I’ve been covering the foreclosure crisis for a long time, and for most of that period, it was a lonely backwater. It’s harder than you would think to get the traditional media interested in the systematic theft of homes. But at least for one day, the nation’s attention may move to this sad circumstance.
In dozens of cities across the country today, members of the Occupy movement will participate in a national day of action known as Occupy Our Homes, with rallies, street actions, and mainly the defense of properties facing foreclosure. In New York City, the group Organizing for Occupation is leading the way. We’ve seen several isolated incidents of protesters occupying foreclosed homes, to save the owners of the house from eviction. This is the first coordinated day of action.
As I’ve been saying, this is a natural evolution of the Occupy movement. The history of America suggests that protests involving occupations of public space do not last very long before police take them out, often with force. The history of America also suggests that the movements evolve and grow, shifting to a new set of tactics with more foot soldiers.
Given a political system vulnerable to challenge and strong internal organization the main challenge confronting insurgents is a preeminently tactical one. Lacking institutionalized power, challengers must devise protest techniques that offset their powerlessness. This is referred to as a process of tactical innovation. Such innovations, however, only temporarily afford challengers increased bargaining leverage. In chess-like fashion, movement opponents can be expected…to neutralize the new tactic, thereby reinstituting the power disparty…
As these figures show, peaks in movement activity tend to correspond to the introduction and spread of new protest techniques. The pattern is a consistent one. The pace of insurgency jumps sharply following the introduction of a new tactical form, remains high for a period of time, and then begins to decline until another tactical innovation sets the pattern in motion again.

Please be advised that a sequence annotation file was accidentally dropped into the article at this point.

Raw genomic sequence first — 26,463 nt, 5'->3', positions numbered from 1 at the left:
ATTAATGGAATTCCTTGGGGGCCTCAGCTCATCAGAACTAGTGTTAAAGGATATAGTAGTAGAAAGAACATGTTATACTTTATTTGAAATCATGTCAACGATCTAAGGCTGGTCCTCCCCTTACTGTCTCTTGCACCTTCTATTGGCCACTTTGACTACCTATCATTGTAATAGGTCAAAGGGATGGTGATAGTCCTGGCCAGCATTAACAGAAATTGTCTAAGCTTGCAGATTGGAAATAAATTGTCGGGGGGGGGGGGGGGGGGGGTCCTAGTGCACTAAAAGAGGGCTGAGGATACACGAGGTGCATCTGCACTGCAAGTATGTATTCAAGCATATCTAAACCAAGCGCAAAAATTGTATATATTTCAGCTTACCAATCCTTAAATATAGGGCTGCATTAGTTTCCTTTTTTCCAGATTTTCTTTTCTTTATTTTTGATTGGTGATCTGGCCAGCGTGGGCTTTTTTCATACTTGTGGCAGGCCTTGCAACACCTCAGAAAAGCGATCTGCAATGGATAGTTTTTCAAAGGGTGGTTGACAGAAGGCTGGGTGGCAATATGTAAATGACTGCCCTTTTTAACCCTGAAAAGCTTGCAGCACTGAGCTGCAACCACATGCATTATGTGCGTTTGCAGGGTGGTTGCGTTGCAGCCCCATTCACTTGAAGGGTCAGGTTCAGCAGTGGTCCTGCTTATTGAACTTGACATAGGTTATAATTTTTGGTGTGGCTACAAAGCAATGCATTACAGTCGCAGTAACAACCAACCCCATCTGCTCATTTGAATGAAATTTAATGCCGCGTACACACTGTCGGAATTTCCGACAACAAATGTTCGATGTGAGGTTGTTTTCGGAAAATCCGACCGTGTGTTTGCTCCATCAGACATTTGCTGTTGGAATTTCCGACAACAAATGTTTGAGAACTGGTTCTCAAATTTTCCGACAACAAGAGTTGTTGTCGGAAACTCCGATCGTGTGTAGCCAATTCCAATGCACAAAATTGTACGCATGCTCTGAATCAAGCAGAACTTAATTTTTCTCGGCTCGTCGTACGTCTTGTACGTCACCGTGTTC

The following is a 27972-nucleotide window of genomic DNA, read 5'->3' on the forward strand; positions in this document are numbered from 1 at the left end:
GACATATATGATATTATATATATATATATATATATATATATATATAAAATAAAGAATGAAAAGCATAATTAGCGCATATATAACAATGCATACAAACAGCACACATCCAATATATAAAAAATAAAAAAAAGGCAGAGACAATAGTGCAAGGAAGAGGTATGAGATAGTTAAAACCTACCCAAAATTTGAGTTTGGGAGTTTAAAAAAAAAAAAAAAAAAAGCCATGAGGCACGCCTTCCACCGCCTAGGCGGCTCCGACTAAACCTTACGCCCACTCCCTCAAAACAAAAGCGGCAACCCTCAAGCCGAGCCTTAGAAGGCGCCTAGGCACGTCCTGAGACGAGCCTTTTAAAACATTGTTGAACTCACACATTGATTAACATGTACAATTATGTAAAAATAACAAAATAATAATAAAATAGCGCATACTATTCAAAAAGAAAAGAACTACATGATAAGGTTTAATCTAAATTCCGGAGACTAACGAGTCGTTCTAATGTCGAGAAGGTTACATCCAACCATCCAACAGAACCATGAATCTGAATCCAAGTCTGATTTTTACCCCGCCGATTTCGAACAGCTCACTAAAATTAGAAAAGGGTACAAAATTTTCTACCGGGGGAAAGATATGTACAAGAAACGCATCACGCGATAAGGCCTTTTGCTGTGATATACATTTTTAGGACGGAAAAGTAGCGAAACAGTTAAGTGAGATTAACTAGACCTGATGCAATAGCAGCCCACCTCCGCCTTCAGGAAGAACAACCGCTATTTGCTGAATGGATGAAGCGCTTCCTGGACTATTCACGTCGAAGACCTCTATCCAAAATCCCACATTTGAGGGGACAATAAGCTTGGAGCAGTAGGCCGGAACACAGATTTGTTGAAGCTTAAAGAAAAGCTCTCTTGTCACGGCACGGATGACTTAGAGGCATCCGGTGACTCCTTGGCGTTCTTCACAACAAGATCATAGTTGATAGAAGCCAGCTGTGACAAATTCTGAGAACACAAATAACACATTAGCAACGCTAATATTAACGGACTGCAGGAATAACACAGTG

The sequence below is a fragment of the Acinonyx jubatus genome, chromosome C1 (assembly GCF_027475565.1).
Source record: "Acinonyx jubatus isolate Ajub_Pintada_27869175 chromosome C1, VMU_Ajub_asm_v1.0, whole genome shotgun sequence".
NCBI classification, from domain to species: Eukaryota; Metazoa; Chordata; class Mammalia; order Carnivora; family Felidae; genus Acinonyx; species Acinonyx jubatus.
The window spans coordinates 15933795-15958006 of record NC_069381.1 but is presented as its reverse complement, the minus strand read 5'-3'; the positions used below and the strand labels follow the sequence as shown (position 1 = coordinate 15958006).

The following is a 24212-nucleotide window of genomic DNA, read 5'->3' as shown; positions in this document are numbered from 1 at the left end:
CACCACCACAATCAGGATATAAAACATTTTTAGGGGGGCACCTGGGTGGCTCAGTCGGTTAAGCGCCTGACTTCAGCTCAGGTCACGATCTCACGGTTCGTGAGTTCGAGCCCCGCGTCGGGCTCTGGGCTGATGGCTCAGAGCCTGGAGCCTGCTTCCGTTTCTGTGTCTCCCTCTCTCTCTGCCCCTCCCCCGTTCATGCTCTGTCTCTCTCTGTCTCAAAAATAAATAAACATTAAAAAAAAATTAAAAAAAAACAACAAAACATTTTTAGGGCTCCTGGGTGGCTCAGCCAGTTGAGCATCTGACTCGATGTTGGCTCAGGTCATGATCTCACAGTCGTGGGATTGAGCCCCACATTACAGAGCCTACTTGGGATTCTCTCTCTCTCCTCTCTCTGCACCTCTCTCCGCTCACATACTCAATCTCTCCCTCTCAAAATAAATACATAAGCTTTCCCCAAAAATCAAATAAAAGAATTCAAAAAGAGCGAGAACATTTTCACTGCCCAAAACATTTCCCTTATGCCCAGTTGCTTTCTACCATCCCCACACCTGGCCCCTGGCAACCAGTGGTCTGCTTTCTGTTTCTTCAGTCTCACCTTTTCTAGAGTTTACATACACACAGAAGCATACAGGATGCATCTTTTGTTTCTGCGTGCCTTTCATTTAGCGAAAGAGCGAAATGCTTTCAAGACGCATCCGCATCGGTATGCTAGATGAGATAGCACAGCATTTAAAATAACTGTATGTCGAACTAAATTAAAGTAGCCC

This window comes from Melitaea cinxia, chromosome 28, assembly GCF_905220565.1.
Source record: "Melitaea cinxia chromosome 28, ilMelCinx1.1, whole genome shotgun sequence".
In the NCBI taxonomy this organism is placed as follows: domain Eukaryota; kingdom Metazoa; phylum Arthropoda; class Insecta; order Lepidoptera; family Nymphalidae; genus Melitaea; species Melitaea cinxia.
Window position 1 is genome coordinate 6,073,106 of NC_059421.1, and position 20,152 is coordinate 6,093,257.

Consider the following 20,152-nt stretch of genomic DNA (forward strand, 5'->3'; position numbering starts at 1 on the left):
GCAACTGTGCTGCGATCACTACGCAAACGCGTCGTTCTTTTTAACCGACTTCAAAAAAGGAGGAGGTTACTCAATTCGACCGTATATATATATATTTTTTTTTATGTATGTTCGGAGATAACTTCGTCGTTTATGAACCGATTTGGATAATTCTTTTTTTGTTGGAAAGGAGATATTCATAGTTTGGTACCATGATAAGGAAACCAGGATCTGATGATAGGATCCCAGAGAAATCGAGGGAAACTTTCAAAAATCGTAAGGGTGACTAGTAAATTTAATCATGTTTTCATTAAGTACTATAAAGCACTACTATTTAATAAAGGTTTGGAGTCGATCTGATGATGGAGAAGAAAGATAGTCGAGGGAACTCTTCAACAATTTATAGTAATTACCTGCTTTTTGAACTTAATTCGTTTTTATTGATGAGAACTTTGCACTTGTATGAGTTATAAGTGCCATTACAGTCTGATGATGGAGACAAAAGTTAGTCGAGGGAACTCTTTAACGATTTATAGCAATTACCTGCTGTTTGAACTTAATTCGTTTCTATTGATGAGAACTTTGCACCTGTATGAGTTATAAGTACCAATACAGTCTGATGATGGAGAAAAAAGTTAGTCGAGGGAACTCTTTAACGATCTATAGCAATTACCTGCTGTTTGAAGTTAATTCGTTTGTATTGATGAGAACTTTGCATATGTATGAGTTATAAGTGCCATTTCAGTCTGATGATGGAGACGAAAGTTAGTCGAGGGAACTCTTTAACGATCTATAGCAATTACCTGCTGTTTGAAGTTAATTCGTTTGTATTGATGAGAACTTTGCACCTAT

Meanwhile, as this dynamic of power and resistance plays out, the power elite feel more and more pressure to calm the attack through political means, by listening to and acting on the demands of the protest movement. We saw this in the Progressive Era, during the New Deal and in the civil rights movement.
In this case, identifying an occupation movement with the foreclosure crisis makes perfect sense. [cont’d] Wall Street quite literally sustains itself through illegal foreclosures at this point. This is how they have decided to dispose of the toxic waste in the system, burdening the borrower with all the losses caused by fraud in the origination and securitization markets.
The thinking goes something like this: Our largest banks are too big to fail, and since we lack the will or the motivation to break them up or regulate them we must protect them at all costs. We’ve propped them up with TARP, quantitative easing, and $7.7 trillion in secret Federal Reserve loans, but they’re still shaky as hell. If we prosecute any of their executives, their stock prices will fall and they’ll collapse again. And they’ll take the entire economic system with them […]
Resisting illegal foreclosures is a good first step. It brings attention to Wall Street’s criminality, venality, and plain old inhumanity toward the people they call their”customers” – but treat like serfs […]
What about the millions of people who have suffered because of the banks’ predatory mortgage lending but aren’t behind in payments or in the foreclosure process? We need to re-open the debate about the fairness of forcing any underwater homeowners to pay underwater principal on homes that their banks knew, or should have known, were going to decrease in value. After all, the same conglomeration of banks and corporate media that demonize homeowners as “greedy” and “irresponsible” spent most of the last twenty years convincing people that real estate was a sure-fire investment.
Resistance to illegal foreclosures should be a staple of this movement. It is no different than a citizen’s arrest, blowing the whistle on the theft of a home. Banks who cannot prove ownership of a property force people onto the street so they can steal the home and sell it for money to which they should not be entitled. The possibilities for activism around that are endless. And we will see a lot of that today, and hopefully in the future.
Rachel Maddow segment: Occupy defends the homefront